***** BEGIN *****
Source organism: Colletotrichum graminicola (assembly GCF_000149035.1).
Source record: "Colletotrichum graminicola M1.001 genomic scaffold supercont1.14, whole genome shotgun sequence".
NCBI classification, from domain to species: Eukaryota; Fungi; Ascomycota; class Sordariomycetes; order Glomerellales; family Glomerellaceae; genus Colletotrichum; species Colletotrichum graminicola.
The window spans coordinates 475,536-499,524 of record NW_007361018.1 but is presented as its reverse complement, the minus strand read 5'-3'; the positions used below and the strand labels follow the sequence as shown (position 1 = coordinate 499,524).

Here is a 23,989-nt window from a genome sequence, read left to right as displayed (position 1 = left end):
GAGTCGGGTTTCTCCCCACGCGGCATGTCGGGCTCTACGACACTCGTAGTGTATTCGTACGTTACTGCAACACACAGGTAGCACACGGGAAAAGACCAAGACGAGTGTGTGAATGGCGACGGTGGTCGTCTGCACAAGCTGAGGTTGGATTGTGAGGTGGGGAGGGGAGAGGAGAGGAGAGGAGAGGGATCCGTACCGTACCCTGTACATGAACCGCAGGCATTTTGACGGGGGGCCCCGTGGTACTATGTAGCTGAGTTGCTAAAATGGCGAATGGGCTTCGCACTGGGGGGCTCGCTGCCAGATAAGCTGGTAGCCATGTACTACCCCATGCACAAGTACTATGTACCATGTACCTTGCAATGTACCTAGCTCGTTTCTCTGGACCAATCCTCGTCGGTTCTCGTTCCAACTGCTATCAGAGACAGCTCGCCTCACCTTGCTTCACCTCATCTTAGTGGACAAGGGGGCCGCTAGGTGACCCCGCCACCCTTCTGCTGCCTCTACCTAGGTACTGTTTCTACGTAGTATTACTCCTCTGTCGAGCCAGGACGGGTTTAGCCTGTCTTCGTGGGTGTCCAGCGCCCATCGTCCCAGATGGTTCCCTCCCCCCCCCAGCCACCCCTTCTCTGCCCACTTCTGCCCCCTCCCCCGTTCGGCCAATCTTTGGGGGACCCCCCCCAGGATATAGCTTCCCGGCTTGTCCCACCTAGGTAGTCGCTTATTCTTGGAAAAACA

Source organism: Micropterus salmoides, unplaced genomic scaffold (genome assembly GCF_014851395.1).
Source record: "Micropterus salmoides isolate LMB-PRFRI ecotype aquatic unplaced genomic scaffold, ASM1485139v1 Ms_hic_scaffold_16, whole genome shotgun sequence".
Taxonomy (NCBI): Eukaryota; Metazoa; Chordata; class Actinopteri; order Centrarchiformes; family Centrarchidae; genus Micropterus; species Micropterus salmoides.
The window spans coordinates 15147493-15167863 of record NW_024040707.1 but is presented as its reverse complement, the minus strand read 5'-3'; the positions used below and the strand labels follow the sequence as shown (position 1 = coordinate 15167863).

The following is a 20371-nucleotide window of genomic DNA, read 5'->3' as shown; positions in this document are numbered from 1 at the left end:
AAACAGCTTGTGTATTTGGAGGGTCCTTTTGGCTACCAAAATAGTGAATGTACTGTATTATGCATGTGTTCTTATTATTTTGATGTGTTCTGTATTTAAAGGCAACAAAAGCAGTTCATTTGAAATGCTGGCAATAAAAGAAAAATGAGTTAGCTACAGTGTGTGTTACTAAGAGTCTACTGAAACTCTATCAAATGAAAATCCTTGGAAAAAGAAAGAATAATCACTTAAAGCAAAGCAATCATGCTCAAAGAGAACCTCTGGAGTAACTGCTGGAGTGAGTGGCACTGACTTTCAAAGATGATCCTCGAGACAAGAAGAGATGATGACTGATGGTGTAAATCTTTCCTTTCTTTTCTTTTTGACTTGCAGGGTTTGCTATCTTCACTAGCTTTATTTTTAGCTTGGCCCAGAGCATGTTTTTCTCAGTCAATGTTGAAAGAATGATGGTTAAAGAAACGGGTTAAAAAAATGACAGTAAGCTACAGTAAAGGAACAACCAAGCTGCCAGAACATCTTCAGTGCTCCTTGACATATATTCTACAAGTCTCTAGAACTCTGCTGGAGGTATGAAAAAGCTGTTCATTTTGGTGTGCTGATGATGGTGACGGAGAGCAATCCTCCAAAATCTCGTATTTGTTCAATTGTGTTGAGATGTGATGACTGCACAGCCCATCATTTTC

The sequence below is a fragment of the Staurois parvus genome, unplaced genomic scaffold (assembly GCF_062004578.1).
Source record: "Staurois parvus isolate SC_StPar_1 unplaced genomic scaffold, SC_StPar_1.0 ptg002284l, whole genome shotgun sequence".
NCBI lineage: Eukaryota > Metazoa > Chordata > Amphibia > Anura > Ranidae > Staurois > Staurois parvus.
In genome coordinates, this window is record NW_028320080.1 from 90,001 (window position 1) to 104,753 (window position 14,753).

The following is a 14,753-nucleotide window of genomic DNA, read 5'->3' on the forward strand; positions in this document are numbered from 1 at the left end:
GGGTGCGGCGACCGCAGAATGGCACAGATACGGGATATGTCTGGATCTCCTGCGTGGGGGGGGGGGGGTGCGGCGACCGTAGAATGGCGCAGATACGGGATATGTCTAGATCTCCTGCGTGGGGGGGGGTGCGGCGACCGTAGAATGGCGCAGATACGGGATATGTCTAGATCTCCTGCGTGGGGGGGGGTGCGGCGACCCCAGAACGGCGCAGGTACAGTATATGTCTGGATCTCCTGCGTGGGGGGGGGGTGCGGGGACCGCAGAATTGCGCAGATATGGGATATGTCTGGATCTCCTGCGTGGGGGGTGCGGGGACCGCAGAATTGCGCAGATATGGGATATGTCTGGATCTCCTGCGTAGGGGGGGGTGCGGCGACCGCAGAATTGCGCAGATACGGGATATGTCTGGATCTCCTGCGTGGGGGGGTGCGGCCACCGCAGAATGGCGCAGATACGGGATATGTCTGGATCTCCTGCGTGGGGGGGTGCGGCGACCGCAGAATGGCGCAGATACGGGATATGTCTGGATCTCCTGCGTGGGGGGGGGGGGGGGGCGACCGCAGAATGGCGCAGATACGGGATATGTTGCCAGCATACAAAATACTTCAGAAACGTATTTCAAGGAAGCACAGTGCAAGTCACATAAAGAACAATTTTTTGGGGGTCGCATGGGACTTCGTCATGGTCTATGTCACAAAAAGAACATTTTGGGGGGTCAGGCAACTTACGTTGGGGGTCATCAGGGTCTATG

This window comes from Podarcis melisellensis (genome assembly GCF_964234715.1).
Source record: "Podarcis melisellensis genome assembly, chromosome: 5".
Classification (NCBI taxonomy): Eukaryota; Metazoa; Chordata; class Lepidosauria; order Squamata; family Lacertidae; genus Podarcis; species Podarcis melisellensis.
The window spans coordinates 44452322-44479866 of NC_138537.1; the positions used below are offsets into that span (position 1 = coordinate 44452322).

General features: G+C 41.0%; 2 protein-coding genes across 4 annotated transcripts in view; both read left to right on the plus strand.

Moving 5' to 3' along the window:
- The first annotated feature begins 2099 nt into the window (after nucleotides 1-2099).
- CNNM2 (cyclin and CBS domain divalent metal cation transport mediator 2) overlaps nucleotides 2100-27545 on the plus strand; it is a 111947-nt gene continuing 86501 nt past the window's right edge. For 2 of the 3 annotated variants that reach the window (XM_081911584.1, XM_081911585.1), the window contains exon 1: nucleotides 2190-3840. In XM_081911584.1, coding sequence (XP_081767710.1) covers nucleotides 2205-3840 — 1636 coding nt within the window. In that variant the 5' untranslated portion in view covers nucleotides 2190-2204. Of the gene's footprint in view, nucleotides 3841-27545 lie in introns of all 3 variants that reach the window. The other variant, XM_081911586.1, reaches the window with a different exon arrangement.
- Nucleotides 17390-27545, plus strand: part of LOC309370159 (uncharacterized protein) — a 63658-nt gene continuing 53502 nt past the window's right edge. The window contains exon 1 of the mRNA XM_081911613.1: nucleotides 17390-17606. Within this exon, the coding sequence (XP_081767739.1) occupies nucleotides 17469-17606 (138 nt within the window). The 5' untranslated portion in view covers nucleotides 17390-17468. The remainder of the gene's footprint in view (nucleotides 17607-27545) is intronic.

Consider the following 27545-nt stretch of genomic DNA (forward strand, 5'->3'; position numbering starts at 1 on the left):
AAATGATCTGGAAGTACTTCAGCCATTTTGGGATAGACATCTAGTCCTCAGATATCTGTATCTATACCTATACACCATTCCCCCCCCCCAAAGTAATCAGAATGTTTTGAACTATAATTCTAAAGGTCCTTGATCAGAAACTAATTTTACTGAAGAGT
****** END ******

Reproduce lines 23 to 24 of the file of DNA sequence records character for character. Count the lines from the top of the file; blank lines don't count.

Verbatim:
General features: G+C 41.0%; 2 protein-coding genes across 4 annotated transcripts in view; both read left to right on the plus strand.

Moving 5' to 3' along the window: